Informational interviews are one of the best sources to gather information on a specific career. These interviews are conducted in person, by telephone or e-mail. The purpose of an informational interview is to obtain information, NOT to get a job.
Through an informational interview, you can learn firsthand what it is like to perform a particular type of work in a particular organization; gather information about what types of job opportunities and career paths exist in a given field of interest; and network with key people in an organization. You can also gain self-confidence and learn about “problem areas” where you can provide solutions with your skills and abilities in the future.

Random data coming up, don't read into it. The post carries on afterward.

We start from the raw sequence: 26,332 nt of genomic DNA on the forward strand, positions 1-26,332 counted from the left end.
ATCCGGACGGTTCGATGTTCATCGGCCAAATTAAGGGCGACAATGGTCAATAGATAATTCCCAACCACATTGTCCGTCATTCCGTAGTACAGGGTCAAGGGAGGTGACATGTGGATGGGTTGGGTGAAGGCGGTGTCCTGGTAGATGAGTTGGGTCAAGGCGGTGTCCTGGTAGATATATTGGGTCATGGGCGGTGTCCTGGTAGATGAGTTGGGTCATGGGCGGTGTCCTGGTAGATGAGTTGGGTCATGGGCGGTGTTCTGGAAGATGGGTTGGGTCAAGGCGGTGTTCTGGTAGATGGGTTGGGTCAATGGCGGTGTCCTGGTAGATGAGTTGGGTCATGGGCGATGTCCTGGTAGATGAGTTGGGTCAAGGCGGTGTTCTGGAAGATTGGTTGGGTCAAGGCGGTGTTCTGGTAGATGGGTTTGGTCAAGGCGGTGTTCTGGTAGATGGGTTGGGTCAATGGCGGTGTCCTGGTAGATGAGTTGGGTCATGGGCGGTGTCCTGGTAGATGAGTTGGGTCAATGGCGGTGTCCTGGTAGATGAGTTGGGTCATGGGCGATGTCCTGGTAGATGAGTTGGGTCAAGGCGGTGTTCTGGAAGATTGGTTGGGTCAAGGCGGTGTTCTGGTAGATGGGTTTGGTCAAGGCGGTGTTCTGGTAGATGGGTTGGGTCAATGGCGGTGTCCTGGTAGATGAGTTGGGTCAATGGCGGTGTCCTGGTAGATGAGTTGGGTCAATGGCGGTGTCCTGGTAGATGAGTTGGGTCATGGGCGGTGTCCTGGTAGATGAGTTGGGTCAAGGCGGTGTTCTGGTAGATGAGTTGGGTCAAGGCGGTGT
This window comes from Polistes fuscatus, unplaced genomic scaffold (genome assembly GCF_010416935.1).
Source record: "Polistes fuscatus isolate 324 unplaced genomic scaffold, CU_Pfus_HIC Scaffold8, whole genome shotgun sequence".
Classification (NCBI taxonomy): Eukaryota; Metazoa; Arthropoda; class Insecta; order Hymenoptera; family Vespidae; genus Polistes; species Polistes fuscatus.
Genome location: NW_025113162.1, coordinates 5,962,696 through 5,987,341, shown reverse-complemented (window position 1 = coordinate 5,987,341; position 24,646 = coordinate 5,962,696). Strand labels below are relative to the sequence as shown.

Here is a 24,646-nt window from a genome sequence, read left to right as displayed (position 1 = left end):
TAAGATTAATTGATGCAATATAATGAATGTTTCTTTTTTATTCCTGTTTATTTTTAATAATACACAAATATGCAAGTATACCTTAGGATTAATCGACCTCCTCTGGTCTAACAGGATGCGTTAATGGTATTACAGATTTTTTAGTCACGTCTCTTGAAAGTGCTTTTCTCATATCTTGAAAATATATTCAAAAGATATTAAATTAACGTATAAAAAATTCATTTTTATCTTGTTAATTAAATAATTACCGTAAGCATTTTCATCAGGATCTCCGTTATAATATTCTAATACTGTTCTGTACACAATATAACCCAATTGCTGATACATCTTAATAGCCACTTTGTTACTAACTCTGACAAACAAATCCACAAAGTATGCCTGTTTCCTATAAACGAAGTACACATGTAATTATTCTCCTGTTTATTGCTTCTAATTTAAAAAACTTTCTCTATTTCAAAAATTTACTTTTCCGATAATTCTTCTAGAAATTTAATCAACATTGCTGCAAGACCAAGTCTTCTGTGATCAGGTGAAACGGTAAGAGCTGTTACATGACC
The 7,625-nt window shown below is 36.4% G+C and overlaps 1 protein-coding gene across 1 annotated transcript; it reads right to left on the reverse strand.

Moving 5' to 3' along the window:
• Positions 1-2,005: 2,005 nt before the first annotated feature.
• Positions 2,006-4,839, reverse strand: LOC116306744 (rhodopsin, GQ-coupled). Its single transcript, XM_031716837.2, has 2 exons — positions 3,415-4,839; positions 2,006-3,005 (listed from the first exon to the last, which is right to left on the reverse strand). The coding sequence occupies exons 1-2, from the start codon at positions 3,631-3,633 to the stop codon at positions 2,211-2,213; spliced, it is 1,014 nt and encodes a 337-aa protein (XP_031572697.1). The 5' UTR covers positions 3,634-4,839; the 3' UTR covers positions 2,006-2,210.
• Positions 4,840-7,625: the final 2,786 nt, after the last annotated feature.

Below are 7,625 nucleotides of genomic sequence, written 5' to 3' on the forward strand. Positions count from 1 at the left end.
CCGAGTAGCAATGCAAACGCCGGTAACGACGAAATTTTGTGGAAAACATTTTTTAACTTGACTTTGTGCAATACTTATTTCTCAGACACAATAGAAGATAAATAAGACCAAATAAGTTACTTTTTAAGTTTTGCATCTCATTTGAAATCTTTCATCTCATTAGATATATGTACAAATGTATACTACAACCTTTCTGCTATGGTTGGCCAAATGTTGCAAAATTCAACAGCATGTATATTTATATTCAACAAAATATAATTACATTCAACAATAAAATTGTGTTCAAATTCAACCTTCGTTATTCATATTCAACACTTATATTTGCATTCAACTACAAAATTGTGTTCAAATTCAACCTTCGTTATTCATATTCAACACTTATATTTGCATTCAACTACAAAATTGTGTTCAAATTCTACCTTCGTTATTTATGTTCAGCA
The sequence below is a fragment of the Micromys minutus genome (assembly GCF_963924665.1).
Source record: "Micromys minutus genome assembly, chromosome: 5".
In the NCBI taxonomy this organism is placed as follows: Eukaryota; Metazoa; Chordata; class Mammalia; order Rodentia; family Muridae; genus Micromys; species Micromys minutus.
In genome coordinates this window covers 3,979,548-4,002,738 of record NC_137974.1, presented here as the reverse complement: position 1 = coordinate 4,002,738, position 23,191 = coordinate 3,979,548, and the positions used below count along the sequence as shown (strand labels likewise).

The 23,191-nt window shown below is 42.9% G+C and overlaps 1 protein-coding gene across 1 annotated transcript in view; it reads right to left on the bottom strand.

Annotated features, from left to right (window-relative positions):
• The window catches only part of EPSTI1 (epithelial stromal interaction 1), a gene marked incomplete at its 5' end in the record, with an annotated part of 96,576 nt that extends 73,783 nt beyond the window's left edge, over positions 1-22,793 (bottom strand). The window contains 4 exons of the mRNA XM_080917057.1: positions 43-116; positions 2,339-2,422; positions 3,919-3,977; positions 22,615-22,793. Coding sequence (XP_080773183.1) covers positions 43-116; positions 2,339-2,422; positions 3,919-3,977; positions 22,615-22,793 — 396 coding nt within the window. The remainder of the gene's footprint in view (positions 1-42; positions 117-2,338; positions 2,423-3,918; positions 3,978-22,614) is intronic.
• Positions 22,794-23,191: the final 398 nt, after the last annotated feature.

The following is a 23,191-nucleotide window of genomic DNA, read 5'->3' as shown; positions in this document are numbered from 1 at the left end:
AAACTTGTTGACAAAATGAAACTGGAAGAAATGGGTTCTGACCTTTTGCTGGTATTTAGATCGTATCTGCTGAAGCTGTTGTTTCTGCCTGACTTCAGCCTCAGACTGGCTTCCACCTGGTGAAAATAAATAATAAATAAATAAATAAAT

Preparing for the Interview
Learn how to request, prepare for, and make the most of an informational interview.
- Identify the targeted occupation or industry by assessing your interests, abilities, values, and skills. The Career and Professional Development Office can aid in personal assessments.
- Create a list of people you know, such as friends, relatives, fellow students, present or former co-workers, supervisors, faculty, college advisors, and neighbors, who might know someone in the career field in which you are interested. Ask the mutual acquaintance if you can use his or her name when contacting the interviewee.
- Contact the person to set up the interview by telephone; by letter, followed by a telephone call; or by e-mail. Suggest a 20-30-minute interview.
- Try to arrange an in-person interview. Have your questions ready when calling, as your only option may be the telephone informational interview right then and there.
Prepare a list of questions that you would like to have answered. Review the list of "200 Informational Interview Sample Questions.” Choose 10 questions applicable to the person with whom you are interviewing. Do not ask questions that are routine and readily available